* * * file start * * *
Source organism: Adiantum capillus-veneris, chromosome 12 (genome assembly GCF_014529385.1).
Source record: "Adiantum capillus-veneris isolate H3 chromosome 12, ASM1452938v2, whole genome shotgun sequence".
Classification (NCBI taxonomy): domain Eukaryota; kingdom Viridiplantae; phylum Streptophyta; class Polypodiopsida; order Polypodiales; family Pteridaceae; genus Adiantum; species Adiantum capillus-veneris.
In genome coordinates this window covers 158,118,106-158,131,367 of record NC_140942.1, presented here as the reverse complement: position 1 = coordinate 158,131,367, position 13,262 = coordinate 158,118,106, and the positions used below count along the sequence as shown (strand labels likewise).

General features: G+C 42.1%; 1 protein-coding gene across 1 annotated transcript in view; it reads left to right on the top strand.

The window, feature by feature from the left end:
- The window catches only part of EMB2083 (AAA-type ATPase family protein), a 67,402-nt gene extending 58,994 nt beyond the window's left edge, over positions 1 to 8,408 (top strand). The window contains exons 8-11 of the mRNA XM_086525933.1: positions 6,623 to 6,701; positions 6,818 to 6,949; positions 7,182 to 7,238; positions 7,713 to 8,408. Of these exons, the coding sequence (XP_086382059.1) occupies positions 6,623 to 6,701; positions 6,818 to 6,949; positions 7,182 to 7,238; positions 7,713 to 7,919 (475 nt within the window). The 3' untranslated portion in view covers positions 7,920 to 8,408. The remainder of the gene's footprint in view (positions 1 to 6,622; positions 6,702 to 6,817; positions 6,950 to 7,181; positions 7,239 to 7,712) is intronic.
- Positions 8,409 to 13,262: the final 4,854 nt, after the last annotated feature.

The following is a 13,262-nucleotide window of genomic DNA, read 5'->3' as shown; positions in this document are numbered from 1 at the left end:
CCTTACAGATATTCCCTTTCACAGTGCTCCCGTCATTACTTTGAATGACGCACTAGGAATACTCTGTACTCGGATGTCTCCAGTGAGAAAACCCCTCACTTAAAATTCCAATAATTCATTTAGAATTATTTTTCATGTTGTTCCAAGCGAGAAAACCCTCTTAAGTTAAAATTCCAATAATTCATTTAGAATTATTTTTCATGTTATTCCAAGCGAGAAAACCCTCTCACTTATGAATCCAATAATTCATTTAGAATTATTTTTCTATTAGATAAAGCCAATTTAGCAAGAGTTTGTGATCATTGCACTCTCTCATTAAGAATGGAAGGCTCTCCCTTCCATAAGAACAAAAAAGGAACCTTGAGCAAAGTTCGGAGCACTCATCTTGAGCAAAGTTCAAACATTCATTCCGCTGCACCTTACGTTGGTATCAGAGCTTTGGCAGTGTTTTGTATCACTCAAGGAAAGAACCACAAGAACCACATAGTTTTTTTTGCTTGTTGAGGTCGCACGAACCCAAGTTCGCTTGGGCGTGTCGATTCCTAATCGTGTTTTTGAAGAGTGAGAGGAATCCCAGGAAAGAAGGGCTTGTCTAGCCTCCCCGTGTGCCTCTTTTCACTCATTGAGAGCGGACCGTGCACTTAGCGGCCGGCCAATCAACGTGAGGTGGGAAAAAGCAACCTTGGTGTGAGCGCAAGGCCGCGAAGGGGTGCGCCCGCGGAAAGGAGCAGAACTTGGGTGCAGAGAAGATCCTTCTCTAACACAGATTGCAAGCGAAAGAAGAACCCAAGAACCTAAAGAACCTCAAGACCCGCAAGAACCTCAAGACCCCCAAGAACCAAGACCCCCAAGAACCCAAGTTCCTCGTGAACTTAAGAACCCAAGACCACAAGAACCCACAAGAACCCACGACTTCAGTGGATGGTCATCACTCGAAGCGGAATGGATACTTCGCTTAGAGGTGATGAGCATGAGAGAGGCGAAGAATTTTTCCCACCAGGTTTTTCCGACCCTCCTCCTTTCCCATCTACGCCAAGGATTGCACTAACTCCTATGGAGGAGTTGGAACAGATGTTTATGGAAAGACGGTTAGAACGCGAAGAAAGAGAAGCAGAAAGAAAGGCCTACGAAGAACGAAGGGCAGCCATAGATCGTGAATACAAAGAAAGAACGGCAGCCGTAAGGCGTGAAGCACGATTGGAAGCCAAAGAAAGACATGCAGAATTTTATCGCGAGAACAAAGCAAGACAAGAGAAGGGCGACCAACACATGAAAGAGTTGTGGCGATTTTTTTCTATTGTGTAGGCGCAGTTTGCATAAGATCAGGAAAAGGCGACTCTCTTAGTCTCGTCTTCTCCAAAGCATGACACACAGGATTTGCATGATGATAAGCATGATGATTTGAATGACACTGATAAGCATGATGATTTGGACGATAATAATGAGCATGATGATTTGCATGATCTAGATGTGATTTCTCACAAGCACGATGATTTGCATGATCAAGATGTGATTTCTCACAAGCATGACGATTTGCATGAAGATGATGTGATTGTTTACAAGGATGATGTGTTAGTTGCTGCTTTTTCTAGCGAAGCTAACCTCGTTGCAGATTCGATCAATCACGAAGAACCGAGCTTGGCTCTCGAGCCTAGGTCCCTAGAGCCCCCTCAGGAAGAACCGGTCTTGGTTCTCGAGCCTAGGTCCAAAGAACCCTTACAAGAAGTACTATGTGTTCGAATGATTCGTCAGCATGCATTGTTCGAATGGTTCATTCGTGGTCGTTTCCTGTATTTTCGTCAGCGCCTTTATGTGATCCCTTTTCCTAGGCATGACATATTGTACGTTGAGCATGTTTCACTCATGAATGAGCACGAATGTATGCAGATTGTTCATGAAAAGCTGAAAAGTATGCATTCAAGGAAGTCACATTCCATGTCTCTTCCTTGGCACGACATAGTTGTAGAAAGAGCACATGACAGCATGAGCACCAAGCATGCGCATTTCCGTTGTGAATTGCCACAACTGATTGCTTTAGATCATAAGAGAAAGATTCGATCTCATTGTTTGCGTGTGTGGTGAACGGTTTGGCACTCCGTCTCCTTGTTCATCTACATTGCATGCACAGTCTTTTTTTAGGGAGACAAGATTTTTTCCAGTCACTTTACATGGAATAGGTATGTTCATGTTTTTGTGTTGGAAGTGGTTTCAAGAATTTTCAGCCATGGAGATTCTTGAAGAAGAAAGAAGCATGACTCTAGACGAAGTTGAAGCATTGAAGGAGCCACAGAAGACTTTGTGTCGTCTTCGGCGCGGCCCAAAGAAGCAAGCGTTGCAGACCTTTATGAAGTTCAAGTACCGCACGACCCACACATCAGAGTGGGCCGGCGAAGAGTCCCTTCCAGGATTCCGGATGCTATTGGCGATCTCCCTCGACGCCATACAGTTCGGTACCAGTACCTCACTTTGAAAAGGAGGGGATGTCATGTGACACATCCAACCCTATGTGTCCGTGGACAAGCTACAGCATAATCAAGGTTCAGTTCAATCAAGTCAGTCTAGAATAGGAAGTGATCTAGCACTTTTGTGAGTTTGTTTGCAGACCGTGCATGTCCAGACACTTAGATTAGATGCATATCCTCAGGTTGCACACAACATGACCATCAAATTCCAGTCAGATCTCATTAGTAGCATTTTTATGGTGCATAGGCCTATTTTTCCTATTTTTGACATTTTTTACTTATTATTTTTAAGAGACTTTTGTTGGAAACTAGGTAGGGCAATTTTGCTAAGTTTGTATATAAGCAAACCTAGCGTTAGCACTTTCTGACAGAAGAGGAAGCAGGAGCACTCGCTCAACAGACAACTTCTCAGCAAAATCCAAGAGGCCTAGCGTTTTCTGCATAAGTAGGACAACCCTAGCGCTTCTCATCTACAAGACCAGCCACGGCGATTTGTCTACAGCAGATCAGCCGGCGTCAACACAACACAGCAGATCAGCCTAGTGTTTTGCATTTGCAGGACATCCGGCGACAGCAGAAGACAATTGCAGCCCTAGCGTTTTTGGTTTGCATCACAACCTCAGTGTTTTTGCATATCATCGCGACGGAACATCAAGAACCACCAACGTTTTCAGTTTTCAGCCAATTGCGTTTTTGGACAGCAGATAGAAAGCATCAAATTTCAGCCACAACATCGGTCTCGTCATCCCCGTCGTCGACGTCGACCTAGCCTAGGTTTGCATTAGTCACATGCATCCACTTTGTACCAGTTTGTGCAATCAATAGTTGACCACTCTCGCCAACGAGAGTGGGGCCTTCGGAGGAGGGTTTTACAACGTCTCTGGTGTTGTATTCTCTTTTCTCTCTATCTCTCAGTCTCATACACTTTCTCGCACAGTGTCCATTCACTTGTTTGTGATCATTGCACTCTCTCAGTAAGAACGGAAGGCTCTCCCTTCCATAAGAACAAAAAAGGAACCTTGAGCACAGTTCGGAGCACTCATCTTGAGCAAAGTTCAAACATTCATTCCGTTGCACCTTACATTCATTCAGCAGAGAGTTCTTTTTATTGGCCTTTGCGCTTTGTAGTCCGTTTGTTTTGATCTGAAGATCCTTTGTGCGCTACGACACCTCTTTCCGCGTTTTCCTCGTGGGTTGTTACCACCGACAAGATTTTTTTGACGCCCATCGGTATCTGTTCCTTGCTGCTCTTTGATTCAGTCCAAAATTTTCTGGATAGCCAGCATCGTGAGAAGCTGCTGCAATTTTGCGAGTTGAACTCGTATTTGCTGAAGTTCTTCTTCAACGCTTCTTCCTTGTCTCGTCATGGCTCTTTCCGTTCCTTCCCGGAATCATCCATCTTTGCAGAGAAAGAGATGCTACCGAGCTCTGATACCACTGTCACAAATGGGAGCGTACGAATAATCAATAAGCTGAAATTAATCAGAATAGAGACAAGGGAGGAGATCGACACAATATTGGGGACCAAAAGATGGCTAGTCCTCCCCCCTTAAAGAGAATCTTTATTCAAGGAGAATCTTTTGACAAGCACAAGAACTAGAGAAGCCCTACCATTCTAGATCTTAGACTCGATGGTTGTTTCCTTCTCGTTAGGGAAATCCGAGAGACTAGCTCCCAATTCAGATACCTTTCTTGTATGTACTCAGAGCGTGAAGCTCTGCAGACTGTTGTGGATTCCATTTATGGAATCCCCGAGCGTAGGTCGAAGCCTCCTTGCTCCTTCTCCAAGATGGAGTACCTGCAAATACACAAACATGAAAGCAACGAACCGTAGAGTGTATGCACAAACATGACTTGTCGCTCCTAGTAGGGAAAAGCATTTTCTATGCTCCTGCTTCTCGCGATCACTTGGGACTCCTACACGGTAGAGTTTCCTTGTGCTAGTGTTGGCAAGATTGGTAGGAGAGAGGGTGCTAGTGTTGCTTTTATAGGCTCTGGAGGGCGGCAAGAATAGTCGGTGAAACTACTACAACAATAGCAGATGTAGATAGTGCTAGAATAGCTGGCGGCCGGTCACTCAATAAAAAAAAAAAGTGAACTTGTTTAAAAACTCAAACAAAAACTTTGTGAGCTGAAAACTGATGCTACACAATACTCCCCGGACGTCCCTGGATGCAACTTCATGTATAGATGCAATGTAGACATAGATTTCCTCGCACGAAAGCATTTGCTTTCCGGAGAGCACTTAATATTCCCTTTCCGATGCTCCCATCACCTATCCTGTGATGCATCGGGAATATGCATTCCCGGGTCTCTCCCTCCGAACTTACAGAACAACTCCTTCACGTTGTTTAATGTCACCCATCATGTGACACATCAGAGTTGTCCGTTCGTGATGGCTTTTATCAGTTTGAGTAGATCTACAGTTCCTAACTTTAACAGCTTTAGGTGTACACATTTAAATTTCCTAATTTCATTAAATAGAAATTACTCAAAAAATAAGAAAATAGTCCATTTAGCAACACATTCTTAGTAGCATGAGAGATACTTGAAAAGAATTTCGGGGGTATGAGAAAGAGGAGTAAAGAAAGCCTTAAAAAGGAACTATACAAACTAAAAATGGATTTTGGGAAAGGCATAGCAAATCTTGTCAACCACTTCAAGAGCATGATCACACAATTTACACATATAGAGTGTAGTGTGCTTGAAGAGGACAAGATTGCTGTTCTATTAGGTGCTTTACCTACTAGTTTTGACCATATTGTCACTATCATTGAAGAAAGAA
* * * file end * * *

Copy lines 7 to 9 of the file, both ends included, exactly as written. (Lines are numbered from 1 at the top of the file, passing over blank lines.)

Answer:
- The window catches only part of EMB2083 (AAA-type ATPase family protein), a 67,402-nt gene extending 58,994 nt beyond the window's left edge, over positions 1 to 8,408 (top strand). The window contains exons 8-11 of the mRNA XM_086525933.1: positions 6,623 to 6,701; positions 6,818 to 6,949; positions 7,182 to 7,238; positions 7,713 to 8,408. Of these exons, the coding sequence (XP_086382059.1) occupies positions 6,623 to 6,701; positions 6,818 to 6,949; positions 7,182 to 7,238; positions 7,713 to 7,919 (475 nt within the window). The 3' untranslated portion in view covers positions 7,920 to 8,408. The remainder of the gene's footprint in view (positions 1 to 6,622; positions 6,702 to 6,817; positions 6,950 to 7,181; positions 7,239 to 7,712) is intronic.
- Positions 8,409 to 13,262: the final 4,854 nt, after the last annotated feature.

The following is a 13,262-nucleotide window of genomic DNA, read 5'->3' as shown; positions in this document are numbered from 1 at the left end: